Negative Amortization Loans

Payments that don't keep up with interest charges

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Negative amortization happens when the payments on a loan are smaller than the interest costs. The result is that the loan balance increases as lenders add unpaid interest charges to the loan balance. Eventually, that process can lead to bigger payment requirements when it's time to pay off the loan.

Negative amortization is possible with any type of loan, and you might see it with student loans and real estate loans.

How Does Amortization Work?

To understand negative amortization, it's helpful to review the standard amortization process—and then compare and contrast.

Amortization is the process of paying down a loan balance with fixed payments (often monthly payments). For example, when you buy a home with a 30-year fixed-rate mortgage, you pay the same amount every month—even though your loan balance and interest costs decrease over time.

Monthly payments are calculated based on several factors:

Loan payment calculations provide a fixed payment that will completely pay off your loan at the end of the time period you choose (typically 15 to 30 years for a home loan). Each payment has two components:

  1. Part of the payment covers interest charges on your debt.
  2. The remainder of the payment goes toward reducing your loan balance (or paying off your debt).

To learn more about that process, see the sample amortization table at the bottom of this page.

How Negative Amortization Works

With some loans, you can choose to pay less than the fully amortizing payment.

When you pay less than the interest charges in any given month (or whatever time period applies), there’s unpaid interest for that month. As a result, your lender adds that unpaid amount to your loan balance.

If you don’t pay enough to cover interest charges, your payment is also not sufficient to pay down your loan balance. As a result, you owe more on your loan every month. You don’t receive any money from your lender, but your loan balance grows because you’re adding interest charges each month.

The process of adding interest to a loan balance is also known as capitalizing the interest.

The main reason to pay less is, not surprisingly, because it’s easier on your cash flow to do so.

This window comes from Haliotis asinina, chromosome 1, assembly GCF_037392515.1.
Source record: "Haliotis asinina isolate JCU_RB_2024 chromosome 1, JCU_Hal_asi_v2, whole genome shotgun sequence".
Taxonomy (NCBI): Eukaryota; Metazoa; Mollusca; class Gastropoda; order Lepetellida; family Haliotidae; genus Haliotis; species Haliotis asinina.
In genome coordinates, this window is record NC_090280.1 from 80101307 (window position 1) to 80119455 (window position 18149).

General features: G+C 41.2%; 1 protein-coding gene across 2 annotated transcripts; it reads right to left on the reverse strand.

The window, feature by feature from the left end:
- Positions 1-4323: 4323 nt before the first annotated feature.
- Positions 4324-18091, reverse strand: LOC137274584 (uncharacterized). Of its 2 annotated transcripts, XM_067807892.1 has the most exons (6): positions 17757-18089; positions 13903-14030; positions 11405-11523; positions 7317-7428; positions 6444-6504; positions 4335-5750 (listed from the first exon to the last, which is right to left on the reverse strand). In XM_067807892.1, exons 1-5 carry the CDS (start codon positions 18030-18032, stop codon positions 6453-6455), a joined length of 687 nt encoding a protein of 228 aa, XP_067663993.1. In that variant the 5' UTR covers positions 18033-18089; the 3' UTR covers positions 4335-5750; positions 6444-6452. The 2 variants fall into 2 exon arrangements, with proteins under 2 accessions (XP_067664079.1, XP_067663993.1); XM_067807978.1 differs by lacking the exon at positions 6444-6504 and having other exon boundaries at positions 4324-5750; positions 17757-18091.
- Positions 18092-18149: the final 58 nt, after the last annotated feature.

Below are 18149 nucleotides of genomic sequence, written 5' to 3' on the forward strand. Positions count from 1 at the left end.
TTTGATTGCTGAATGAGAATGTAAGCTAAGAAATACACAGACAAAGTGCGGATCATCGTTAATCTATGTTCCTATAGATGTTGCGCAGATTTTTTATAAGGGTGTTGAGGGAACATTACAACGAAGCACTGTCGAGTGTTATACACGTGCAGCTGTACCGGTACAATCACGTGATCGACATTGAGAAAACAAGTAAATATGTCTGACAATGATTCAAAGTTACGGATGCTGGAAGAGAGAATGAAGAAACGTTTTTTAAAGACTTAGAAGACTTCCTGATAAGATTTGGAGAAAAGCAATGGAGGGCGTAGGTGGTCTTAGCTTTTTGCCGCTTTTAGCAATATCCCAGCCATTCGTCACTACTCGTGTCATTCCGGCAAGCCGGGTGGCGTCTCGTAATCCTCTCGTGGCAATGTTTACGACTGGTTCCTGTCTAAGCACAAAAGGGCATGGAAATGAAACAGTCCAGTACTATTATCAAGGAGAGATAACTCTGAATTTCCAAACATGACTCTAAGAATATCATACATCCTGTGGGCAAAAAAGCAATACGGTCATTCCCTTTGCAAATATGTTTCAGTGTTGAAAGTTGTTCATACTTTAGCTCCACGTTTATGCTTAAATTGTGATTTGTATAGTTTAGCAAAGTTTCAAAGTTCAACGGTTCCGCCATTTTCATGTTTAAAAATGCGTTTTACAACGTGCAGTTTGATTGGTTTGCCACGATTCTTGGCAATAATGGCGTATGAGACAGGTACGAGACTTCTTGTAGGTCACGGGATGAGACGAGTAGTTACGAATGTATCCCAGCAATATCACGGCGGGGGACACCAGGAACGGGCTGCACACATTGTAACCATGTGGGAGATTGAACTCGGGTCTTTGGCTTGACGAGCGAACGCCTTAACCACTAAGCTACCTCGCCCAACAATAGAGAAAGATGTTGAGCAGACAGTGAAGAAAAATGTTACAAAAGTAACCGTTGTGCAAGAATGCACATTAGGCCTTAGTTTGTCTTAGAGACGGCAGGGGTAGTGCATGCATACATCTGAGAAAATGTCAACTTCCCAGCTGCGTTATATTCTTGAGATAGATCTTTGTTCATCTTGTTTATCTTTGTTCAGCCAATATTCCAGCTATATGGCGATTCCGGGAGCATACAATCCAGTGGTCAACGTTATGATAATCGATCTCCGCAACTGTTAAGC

Eventually, you’ll have to pay off the loan, which you can accomplish in several ways:

Unable to Pay

Sometimes, you simply don’t have the funds available to make big monthly payments. For example, during periods of unemployment, you might not be able to pay your student loans. With federal student loans, it may be possible to apply for deferment, which allows you to stop making payments temporarily.

However, interest still applies to the loan balance, and you will be responsible for the interest unless you have subsidized loans (where the government pays those costs for you).

You often have the option to pay the interest—while skipping the larger payment—if you want to avoid negative amortization.

Investors

In some cases, investors prefer to avoid large monthly payments. That’s especially true for short-term projects (for example, a fix-and-flip). This is a speculative and risky way to invest, but some people and businesses do it successfully. For the strategy to pay off, you need to sell the property with enough profit to pay off the interest you never paid.

“Stretching” to Buy

Some home buyers use negative amortization to buy a property that is currently out of their price range. The assumption is that they’ll have more income later, and they’d rather buy a more expensive property today than buy a cheaper one (and have to move again later when they grow out of the property). Again, this is a risky strategy—you can’t predict the future, and there are countless stories of expectations that never became a reality. Some examples of risky loans include option-ARM loans or “pick-your-payment” loans (which are not as readily available as they used to be).

Example of Negative Amortization

To see negative amortization in action, take any loan and assume that you pay less than the interest charges. Over time, the balance will increase.

For example, assume you borrow $100,000 at 6% for 30 years to be repaid monthly. In this case, you pay nothing each month, and you see that the loan balance increases. You can build your own amortization tables and use any payment, balance, or rate you choose.

As you can see, the amount of interest you pay increases each month—along with your loan balance (known as the principal).

Sample Table With Negative Amortization
Month Beginning Balance Payment Principal Payment Interest Cost Ending Balance
1 $ 100,000.00 $ - $ (500.00) $ 500.00 $ 100,500.00
2 $ 100,500.00 $ - $ (502.50) $ 502.50 $ 101,002.50
3 $ 101,002.50 $ - $ (505.01) $ 505.01 $ 101,507.51
4 $ 101,507.51 $ - $ (507.54) $ 507.54 $ 102,015.05
5 $ 102,015.05 $ - $ (510.08) $ 510.08 $ 102,525.13
6 $ 102,525.13 $ - $ (512.63) $ 512.63 $ 103,037.75
7 $ 103,037.75 $ - $ (515.19) $ 515.19 $ 103,552.94
8 $ 103,552.94 $ - $ (517.76) $ 517.76 $ 104,070.70
9 $ 104,070.70 $ - $ (520.35) $ 520.35 $ 104,591.06
10 $ 104,591.06 $ - $ (522.96) $ 522.96 $ 105,114.01
11 $ 105,114.01 $ - $ (525.57) $ 525.57 $ 105,639.58
12 $ 105,639.58 $ - $ (528.20) $ 528.20 $ 106,167.78
A number in parentheses is a negative payment—so the principal amount is actually increasing each month by an amount equal to the interest charges.